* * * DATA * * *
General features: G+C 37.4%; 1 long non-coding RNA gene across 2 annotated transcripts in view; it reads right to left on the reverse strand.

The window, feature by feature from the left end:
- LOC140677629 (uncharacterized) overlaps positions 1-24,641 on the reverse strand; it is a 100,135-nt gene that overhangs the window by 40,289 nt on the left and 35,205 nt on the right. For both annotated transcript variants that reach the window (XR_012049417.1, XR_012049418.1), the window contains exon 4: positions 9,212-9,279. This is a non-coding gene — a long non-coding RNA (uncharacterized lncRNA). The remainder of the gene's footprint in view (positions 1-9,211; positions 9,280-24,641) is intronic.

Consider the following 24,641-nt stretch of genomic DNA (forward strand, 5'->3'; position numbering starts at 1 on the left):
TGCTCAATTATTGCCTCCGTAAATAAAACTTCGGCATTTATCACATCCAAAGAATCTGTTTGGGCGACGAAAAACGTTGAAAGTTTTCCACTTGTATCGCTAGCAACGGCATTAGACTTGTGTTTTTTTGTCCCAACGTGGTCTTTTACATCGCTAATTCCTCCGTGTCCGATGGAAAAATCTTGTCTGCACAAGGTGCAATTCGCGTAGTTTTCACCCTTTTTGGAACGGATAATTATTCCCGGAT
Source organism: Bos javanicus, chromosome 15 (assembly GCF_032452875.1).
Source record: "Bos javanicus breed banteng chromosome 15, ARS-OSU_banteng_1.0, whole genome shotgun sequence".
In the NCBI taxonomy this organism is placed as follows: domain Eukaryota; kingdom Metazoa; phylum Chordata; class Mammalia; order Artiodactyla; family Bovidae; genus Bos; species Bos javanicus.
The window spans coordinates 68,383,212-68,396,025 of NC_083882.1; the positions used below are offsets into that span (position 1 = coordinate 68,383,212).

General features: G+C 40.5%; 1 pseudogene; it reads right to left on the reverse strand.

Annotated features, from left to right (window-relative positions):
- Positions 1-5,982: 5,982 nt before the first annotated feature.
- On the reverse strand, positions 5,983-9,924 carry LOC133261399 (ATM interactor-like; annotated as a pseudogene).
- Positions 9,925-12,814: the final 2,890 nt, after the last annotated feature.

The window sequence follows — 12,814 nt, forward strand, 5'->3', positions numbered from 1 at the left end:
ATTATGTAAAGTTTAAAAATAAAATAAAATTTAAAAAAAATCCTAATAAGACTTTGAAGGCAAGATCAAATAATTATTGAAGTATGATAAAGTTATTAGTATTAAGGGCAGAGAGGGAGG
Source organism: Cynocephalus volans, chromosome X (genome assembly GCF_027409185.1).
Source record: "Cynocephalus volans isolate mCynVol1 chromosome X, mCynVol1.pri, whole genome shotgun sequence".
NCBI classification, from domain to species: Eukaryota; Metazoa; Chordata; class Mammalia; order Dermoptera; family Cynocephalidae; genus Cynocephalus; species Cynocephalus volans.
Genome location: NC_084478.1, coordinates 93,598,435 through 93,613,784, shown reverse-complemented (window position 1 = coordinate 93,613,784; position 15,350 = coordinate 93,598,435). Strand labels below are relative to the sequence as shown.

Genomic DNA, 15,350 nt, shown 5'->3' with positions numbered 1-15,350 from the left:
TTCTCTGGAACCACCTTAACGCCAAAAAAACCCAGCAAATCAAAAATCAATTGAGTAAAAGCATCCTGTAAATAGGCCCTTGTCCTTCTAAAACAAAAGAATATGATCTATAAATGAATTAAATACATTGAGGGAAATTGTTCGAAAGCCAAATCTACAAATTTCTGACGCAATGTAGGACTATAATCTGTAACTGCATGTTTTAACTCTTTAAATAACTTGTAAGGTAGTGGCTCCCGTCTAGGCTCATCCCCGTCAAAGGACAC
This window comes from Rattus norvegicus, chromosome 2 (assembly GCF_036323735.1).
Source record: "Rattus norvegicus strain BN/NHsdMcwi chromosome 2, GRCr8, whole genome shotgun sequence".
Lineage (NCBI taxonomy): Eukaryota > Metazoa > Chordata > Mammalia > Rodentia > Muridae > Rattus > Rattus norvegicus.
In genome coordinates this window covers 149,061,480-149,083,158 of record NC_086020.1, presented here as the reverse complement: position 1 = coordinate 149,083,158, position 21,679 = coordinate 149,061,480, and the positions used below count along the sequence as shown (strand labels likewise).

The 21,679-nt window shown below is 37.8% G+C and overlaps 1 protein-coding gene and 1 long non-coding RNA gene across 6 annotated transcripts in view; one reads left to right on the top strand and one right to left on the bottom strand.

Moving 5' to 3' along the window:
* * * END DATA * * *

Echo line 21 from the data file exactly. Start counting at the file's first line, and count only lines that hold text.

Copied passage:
Genomic DNA, 15,350 nt, shown 5'->3' with positions numbered 1-15,350 from the left: